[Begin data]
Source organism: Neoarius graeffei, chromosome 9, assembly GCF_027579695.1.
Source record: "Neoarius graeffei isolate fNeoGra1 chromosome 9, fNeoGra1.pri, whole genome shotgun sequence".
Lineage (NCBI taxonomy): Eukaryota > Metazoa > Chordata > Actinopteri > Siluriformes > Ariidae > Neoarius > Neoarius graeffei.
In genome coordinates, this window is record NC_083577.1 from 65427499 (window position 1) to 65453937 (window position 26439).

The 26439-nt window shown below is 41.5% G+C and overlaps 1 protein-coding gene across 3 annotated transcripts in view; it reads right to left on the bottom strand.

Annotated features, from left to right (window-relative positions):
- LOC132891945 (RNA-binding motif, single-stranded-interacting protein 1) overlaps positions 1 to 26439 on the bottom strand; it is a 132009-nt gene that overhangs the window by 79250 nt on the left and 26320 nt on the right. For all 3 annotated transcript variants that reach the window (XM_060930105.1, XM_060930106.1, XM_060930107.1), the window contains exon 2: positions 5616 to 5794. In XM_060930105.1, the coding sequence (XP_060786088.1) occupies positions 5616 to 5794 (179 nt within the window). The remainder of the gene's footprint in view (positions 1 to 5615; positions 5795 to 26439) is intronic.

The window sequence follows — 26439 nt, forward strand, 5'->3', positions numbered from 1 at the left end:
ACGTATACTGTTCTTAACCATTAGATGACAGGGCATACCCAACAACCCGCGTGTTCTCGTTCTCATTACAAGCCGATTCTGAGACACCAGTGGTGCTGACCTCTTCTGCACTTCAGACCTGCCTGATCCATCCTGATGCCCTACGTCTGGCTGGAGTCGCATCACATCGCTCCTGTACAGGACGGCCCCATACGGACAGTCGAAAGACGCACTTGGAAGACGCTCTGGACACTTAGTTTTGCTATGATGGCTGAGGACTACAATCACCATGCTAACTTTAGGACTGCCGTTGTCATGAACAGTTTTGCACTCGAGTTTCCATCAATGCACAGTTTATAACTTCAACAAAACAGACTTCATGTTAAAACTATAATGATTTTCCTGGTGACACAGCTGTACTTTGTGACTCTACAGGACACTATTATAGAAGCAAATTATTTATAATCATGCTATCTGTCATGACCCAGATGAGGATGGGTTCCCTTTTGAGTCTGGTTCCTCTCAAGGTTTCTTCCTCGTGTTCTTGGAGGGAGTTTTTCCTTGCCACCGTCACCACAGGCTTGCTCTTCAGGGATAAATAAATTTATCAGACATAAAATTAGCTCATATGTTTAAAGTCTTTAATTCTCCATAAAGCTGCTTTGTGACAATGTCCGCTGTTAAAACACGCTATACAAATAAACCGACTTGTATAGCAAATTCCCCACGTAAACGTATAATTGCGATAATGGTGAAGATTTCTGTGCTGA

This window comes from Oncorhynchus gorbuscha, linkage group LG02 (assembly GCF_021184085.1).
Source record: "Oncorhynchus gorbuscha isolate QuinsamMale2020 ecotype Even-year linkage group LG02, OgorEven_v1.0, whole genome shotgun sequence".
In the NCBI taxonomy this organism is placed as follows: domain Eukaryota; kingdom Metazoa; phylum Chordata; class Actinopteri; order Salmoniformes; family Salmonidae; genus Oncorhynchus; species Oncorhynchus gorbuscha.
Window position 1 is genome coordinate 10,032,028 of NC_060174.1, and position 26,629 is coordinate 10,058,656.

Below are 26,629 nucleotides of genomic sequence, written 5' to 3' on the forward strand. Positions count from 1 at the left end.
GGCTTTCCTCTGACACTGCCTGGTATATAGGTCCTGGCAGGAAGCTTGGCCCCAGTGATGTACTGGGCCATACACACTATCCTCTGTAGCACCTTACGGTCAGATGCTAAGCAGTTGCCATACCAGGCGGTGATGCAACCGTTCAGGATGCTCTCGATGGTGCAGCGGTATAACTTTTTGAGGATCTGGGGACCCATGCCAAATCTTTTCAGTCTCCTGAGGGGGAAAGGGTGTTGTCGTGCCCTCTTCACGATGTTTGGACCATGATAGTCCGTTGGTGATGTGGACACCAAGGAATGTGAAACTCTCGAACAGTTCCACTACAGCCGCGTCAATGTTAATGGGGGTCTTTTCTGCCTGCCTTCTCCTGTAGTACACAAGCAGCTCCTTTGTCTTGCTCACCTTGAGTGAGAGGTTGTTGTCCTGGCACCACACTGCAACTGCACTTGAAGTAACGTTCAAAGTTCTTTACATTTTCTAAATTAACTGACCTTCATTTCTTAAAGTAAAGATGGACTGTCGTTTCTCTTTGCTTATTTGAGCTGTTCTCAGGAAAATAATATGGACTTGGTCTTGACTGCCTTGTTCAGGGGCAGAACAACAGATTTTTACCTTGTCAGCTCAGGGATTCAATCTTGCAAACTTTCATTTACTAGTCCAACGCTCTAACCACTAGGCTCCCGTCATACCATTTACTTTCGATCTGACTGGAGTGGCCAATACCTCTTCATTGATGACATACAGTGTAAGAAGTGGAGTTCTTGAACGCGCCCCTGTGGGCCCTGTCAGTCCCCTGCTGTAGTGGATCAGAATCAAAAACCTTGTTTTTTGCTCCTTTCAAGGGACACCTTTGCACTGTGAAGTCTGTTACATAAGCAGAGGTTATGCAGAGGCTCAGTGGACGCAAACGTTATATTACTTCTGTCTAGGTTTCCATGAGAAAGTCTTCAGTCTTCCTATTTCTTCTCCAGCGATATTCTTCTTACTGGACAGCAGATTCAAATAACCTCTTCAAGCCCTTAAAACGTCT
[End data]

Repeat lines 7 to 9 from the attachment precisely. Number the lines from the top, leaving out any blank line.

- LOC132891945 (RNA-binding motif, single-stranded-interacting protein 1) overlaps positions 1 to 26439 on the bottom strand; it is a 132009-nt gene that overhangs the window by 79250 nt on the left and 26320 nt on the right. For all 3 annotated transcript variants that reach the window (XM_060930105.1, XM_060930106.1, XM_060930107.1), the window contains exon 2: positions 5616 to 5794. In XM_060930105.1, the coding sequence (XP_060786088.1) occupies positions 5616 to 5794 (179 nt within the window). The remainder of the gene's footprint in view (positions 1 to 5615; positions 5795 to 26439) is intronic.

The window sequence follows — 26439 nt, forward strand, 5'->3', positions numbered from 1 at the left end:
ACGTATACTGTTCTTAACCATTAGATGACAGGGCATACCCAACAACCCGCGTGTTCTCGTTCTCATTACAAGCCGATTCTGAGACACCAGTGGTGCTGACCTCTTCTGCACTTCAGACCTGCCTGATCCATCCTGATGCCCTACGTCTGGCTGGAGTCGCATCACATCGCTCCTGTACAGGACGGCCCCATACGGACAGTCGAAAGACGCACTTGGAAGACGCTCTGGACACTTAGTTTTGCTATGATGGCTGAGGACTACAATCACCATGCTAACTTTAGGACTGCCGTTGTCATGAACAGTTTTGCACTCGAGTTTCCATCAATGCACAGTTTATAACTTCAACAAAACAGACTTCATGTTAAAACTATAATGATTTTCCTGGTGACACAGCTGTACTTTGTGACTCTACAGGACACTATTATAGAAGCAAATTATTTATAATCATGCTATCTGTCATGACCCAGATGAGGATGGGTTCCCTTTTGAGTCTGGTTCCTCTCAAGGTTTCTTCCTCGTGTTCTTGGAGGGAGTTTTTCCTTGCCACCGTCACCACAGGCTTGCTCTTCAGGGATAAATAAATTTATCAGACATAAAATTAGCTCATATGTTTAAAGTCTTTAATTCTCCATAAAGCTGCTTTGTGACAATGTCCGCTGTTAAAACACGCTATACAAATAAACCGACTTGTATAGCAAATTCCCCACGTAAACGTATAATTGCGATAATGGTGAAGATTTCTGTGCTGA